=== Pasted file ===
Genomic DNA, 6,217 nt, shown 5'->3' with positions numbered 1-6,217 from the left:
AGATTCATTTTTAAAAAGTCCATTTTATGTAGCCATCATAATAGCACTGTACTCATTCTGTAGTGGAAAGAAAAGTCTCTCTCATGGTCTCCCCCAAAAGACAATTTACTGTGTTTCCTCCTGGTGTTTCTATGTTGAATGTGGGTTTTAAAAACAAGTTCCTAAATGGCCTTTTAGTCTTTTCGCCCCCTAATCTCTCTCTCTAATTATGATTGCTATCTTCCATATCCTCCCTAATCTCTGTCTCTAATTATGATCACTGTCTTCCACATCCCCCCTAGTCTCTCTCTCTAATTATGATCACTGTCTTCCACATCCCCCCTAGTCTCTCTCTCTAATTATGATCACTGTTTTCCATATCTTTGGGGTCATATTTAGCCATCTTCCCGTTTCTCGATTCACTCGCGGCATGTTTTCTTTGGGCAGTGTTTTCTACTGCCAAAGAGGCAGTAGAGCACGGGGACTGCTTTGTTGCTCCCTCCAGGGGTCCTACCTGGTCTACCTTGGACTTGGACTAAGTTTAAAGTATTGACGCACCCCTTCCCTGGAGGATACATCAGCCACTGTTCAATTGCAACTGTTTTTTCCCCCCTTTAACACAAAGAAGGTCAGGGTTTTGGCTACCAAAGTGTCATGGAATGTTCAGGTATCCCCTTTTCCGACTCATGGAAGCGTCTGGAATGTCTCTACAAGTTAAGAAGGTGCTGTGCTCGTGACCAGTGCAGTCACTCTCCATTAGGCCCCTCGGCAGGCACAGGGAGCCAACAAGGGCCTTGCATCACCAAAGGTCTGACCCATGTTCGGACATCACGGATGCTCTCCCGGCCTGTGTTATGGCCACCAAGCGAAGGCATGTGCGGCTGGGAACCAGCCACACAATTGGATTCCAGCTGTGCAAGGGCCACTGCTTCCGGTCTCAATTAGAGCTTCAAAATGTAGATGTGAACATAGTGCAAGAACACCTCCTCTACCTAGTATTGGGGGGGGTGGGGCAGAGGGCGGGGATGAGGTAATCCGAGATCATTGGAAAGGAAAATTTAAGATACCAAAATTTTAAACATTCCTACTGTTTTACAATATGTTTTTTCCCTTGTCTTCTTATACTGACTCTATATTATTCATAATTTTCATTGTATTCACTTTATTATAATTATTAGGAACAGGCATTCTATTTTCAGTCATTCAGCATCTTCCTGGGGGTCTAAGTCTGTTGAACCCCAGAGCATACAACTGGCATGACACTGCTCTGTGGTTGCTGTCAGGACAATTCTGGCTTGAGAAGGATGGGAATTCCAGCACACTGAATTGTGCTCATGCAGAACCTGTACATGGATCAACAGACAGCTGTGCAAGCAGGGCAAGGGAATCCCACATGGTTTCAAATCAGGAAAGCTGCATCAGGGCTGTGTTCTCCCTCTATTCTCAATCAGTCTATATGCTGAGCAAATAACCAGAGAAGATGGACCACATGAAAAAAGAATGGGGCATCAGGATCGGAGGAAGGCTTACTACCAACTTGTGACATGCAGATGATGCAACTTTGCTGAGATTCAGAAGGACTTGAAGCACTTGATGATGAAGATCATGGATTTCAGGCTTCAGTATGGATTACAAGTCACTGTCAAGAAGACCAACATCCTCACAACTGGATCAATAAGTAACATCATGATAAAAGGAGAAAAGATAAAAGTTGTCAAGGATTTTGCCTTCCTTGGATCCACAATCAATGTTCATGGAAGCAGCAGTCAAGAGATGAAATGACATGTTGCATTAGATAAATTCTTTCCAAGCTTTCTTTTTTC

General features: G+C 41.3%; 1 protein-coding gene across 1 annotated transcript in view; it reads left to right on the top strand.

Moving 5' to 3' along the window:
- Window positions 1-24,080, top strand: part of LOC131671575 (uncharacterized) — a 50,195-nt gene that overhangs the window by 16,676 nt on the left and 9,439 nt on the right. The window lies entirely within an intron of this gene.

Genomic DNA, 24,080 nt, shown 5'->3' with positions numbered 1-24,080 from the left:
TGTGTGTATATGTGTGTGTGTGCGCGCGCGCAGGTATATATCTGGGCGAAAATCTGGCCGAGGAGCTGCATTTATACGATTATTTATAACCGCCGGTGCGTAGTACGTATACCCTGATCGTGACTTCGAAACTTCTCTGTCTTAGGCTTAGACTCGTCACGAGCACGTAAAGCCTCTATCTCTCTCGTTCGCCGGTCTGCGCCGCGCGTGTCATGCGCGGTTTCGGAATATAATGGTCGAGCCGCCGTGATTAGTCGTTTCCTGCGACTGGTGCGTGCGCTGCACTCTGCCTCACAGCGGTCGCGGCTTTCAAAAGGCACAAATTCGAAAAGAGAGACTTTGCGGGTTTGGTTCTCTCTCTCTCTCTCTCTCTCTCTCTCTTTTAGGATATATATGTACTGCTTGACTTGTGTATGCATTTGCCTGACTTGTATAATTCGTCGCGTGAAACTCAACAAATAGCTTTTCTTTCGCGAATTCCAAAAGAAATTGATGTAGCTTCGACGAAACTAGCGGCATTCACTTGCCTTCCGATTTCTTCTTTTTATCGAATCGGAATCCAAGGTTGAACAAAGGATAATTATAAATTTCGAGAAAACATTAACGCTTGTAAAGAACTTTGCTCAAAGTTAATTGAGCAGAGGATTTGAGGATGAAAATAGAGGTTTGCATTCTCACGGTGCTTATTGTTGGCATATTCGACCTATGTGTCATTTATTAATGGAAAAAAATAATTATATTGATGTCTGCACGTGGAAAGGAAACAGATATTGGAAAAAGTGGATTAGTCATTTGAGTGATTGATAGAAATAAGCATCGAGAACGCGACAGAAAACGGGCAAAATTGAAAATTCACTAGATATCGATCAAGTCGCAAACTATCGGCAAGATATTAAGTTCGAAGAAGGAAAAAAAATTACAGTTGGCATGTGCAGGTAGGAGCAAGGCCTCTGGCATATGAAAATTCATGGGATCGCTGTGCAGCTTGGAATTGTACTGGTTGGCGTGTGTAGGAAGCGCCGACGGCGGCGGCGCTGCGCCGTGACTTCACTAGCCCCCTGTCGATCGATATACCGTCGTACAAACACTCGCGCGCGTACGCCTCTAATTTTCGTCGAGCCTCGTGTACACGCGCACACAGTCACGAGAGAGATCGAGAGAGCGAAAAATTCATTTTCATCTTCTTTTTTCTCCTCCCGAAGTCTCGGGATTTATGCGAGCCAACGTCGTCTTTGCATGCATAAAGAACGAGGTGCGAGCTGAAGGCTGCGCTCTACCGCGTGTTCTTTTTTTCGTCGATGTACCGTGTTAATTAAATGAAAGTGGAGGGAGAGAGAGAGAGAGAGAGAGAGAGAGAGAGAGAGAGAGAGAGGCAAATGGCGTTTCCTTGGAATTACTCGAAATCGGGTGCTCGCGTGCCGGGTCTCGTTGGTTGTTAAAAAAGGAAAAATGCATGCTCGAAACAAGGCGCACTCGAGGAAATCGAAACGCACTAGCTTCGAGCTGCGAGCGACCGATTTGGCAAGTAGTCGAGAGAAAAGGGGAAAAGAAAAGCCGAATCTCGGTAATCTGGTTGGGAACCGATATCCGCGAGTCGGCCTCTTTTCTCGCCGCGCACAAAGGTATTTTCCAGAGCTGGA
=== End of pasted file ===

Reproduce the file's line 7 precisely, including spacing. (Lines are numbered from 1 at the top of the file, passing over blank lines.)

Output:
TGTGTGTATATGTGTGTGTGTGCGCGCGCGCAGGTATATATCTGGGCGAAAATCTGGCCGAGGAGCTGCATTTATACGATTATTTATAACCGCCGGTGCGTAGTACGTATACCCTGATCGTGACTTCGAAACTTCTCTGTCTTAGGCTTAGACTCGTCACGAGCACGTAAAGCCTCTATCTCTCTCGTTCGCCGGTCTGCGCCGCGCGTGTCATGCGCGGTTTCGGAATATAATGGTCGAGCCGCCGTGATTAGTCGTTTCCTGCGACTGGTGCGTGCGCTGCACTCTGCCTCACAGCGGTCGCGGCTTTCAAAAGGCACAAATTCGAAAAGAGAGACTTTGCGGGTTTGGTTCTCTCTCTCTCTCTCTCTCTCTCTCTCTTTTAGGATATATATGTACTGCTTGACTTGTGTATGCATTTGCCTGACTTGTATAATTCGTCGCGTGAAACTCAACAAATAGCTTTTCTTTCGCGAATTCCAAAAGAAATTGATGTAGCTTCGACGAAACTAGCGGCATTCACTTGCCTTCCGATTTCTTCTTTTTATCGAATCGGAATCCAAGGTTGAACAAAGGATAATTATAAATTTCGAGAAAACATTAACGCTTGTAAAGAACTTTGCTCAAAGTTAATTGAGCAGAGGATTTGAGGATGAAAATAGAGGTTTGCATTCTCACGGTGCTTATTGTTGGCATATTCGACCTATGTGTCATTTATTAATGGAAAAAAATAATTATATTGATGTCTGCACGTGGAAAGGAAACAGATATTGGAAAAAGTGGATTAGTCATTTGAGTGATTGATAGAAATAAGCATCGAGAACGCGACAGAAAACGGGCAAAATTGAAAATTCACTAGATATCGATCAAGTCGCAAACTATCGGCAAGATATTAAGTTCGAAGAAGGAAAAAAAATTACAGTTGGCATGTGCAGGTAGGAGCAAGGCCTCTGGCATATGAAAATTCATGGGATCGCTGTGCAGCTTGGAATTGTACTGGTTGGCGTGTGTAGGAAGCGCCGACGGCGGCGGCGCTGCGCCGTGACTTCACTAGCCCCCTGTCGATCGATATACCGTCGTACAAACACTCGCGCGCGTACGCCTCTAATTTTCGTCGAGCCTCGTGTACACGCGCACACAGTCACGAGAGAGATCGAGAGAGCGAAAAATTCATTTTCATCTTCTTTTTTCTCCTCCCGAAGTCTCGGGATTTATGCGAGCCAACGTCGTCTTTGCATGCATAAAGAACGAGGTGCGAGCTGAAGGCTGCGCTCTACCGCGTGTTCTTTTTTTCGTCGATGTACCGTGTTAATTAAATGAAAGTGGAGGGAGAGAGAGAGAGAGAGAGAGAGAGAGAGAGAGAGAGAGAGAGGCAAATGGCGTTTCCTTGGAATTACTCGAAATCGGGTGCTCGCGTGCCGGGTCTCGTTGGTTGTTAAAAAAGGAAAAATGCATGCTCGAAACAAGGCGCACTCGAGGAAATCGAAACGCACTAGCTTCGAGCTGCGAGCGACCGATTTGGCAAGTAGTCGAGAGAAAAGGGGAAAAGAAAAGCCGAATCTCGGTAATCTGGTTGGGAACCGATATCCGCGAGTCGGCCTCTTTTCTCGCCGCGCACAAAGGTATTTTCCAGAGCTGGA